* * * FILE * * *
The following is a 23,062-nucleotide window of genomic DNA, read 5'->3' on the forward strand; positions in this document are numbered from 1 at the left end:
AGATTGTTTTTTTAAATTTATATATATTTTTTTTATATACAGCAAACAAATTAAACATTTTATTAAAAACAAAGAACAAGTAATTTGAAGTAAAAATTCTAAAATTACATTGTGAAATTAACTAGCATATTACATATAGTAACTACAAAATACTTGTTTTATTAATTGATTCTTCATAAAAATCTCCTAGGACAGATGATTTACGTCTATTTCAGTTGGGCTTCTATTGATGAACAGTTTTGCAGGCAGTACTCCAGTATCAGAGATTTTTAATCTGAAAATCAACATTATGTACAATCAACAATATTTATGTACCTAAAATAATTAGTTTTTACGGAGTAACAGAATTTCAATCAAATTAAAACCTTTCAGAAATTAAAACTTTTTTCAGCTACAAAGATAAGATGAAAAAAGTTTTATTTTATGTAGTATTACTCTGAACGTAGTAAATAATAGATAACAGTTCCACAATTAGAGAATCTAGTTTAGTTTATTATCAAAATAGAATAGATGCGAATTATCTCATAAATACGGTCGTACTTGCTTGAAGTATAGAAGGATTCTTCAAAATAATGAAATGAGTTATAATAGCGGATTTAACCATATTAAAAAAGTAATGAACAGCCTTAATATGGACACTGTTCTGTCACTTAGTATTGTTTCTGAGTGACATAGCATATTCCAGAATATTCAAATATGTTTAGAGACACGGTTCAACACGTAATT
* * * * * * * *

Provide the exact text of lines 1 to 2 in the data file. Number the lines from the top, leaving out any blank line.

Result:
The following is a 23,062-nucleotide window of genomic DNA, read 5'->3' on the forward strand; positions in this document are numbered from 1 at the left end:
AGATTGTTTTTTTAAATTTATATATATTTTTTTTATATACAGCAAACAAATTAAACATTTTATTAAAAACAAAGAACAAGTAATTTGAAGTAAAAATTCTAAAATTACATTGTGAAATTAACTAGCATATTACATATAGTAACTACAAAATACTTGTTTTATTAATTGATTCTTCATAAAAATCTCCTAGGACAGATGATTTACGTCTATTTCAGTTGGGCTTCTATTGATGAACAGTTTTGCAGGCAGTACTCCAGTATCAGAGATTTTTAATCTGAAAATCAACATTATGTACAATCAACAATATTTATGTACCTAAAATAATTAGTTTTTACGGAGTAACAGAATTTCAATCAAATTAAAACCTTTCAGAAATTAAAACTTTTTTCAGCTACAAAGATAAGATGAAAAAAGTTTTATTTTATGTAGTATTACTCTGAACGTAGTAAATAATAGATAACAGTTCCACAATTAGAGAATCTAGTTTAGTTTATTATCAAAATAGAATAGATGCGAATTATCTCATAAATACGGTCGTACTTGCTTGAAGTATAGAAGGATTCTTCAAAATAATGAAATGAGTTATAATAGCGGATTTAACCATATTAAAAAAGTAATGAACAGCCTTAATATGGACACTGTTCTGTCACTTAGTATTGTTTCTGAGTGACATAGCATATTCCAGAATATTCAAATATGTTTAGAGACACGGTTCAACACGTAATT